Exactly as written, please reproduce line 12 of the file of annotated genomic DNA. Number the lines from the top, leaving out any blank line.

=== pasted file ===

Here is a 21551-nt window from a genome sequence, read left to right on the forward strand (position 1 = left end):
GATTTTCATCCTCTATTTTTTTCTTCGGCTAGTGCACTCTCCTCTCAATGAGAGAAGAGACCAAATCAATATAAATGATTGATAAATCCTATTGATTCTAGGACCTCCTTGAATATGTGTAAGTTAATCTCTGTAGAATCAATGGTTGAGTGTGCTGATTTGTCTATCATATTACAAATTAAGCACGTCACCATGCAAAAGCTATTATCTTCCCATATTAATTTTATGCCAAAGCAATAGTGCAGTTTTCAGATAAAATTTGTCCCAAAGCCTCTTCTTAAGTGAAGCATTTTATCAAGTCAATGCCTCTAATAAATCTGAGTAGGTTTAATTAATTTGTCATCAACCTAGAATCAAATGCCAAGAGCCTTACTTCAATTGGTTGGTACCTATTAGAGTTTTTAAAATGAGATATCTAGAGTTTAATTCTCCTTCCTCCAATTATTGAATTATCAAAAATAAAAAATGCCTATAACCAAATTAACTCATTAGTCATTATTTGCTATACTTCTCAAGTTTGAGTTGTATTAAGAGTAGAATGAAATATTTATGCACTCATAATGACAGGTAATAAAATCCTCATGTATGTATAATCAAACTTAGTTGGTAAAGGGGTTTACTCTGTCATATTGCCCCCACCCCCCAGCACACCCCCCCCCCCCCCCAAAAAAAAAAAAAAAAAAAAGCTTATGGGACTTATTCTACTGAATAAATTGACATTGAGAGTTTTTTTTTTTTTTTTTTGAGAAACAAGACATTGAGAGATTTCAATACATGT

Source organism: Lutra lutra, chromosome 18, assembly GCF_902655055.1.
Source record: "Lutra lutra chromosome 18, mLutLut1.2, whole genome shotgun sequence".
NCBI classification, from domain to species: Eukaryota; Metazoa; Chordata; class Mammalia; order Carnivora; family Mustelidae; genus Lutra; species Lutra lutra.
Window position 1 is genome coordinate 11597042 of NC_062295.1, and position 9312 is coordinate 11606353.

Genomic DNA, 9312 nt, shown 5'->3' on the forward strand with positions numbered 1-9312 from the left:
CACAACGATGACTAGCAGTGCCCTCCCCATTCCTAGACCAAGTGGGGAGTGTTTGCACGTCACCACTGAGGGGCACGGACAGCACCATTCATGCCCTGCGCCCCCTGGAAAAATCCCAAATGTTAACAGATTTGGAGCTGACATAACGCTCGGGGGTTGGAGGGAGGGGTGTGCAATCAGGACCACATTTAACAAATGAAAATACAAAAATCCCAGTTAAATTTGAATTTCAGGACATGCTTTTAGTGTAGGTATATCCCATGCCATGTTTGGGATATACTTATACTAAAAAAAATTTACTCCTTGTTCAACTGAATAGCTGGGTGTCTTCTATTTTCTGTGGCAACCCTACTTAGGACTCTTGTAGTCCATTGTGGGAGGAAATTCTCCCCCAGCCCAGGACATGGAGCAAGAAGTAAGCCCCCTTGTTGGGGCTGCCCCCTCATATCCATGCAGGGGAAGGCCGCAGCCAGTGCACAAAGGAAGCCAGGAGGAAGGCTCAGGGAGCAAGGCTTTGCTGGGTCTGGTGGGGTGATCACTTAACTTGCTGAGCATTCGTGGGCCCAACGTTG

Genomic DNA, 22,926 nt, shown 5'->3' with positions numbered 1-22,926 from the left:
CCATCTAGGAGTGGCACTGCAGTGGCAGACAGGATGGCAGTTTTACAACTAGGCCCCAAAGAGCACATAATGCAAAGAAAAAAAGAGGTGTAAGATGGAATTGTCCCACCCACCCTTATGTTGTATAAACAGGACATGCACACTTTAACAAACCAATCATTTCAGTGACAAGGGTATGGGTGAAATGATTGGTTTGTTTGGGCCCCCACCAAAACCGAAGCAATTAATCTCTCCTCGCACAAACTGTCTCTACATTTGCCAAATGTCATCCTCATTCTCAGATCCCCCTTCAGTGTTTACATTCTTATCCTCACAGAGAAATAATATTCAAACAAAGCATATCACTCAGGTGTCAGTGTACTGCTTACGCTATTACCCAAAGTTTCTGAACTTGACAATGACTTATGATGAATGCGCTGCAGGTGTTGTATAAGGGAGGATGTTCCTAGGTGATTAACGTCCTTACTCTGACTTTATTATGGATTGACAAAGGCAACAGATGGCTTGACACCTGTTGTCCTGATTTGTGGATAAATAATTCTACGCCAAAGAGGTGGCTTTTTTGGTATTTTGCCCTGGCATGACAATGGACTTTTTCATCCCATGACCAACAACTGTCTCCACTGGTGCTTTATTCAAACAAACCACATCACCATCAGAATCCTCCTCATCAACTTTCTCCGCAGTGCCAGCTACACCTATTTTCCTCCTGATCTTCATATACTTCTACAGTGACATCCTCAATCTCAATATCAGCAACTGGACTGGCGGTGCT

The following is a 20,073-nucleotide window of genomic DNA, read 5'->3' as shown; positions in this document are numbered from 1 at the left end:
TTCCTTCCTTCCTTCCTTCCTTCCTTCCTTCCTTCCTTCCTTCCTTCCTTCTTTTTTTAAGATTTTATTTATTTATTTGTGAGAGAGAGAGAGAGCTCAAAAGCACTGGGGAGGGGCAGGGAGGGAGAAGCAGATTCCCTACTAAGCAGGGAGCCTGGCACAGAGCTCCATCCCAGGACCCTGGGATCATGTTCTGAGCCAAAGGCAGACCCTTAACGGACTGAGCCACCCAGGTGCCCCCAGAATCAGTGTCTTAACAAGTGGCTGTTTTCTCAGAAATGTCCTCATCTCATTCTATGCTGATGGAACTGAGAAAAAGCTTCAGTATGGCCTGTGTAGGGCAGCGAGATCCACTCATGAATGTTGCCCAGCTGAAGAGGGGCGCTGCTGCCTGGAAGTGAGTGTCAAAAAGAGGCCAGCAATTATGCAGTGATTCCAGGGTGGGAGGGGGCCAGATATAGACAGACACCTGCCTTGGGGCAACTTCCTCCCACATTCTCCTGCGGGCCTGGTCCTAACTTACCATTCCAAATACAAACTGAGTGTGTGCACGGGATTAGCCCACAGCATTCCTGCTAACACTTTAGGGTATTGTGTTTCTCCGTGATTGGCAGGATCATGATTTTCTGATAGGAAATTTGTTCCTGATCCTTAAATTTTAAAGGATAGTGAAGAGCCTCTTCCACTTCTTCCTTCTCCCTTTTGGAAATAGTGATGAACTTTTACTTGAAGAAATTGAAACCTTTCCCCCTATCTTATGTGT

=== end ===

TTCCTTCCTTCCTTCCTTCCTTCCTTCCTTCCTTCCTTCCTTCCTTCCTTCTTTTTTTAAGATTTTATTTATTTATTTGTGAGAGAGAGAGAGAGCTCAAAAGCACTGGGGAGGGGCAGGGAGGGAGAAGCAGATTCCCTACTAAGCAGGGAGCCTGGCACAGAGCTCCATCCCAGGACCCTGGGATCATGTTCTGAGCCAAAGGCAGACCCTTAACGGACTGAGCCACCCAGGTGCCCCCAGAATCAGTGTCTTAACAAGTGGCTGTTTTCTCAGAAATGTCCTCATCTCATTCTATGCTGATGGAACTGAGAAAAAGCTTCAGTATGGCCTGTGTAGGGCAGCGAGATCCACTCATGAATGTTGCCCAGCTGAAGAGGGGCGCTGCTGCCTGGAAGTGAGTGTCAAAAAGAGGCCAGCAATTATGCAGTGATTCCAGGGTGGGAGGGGGCCAGATATAGACAGACACCTGCCTTGGGGCAACTTCCTCCCACATTCTCCTGCGGGCCTGGTCCTAACTTACCATTCCAAATACAAACTGAGTGTGTGCACGGGATTAGCCCACAGCATTCCTGCTAACACTTTAGGGTATTGTGTTTCTCCGTGATTGGCAGGATCATGATTTTCTGATAGGAAATTTGTTCCTGATCCTTAAATTTTAAAGGATAGTGAAGAGCCTCTTCCACTTCTTCCTTCTCCCTTTTGGAAATAGTGATGAACTTTTACTTGAAGAAATTGAAACCTTTCCCCCTATCTTATGTGT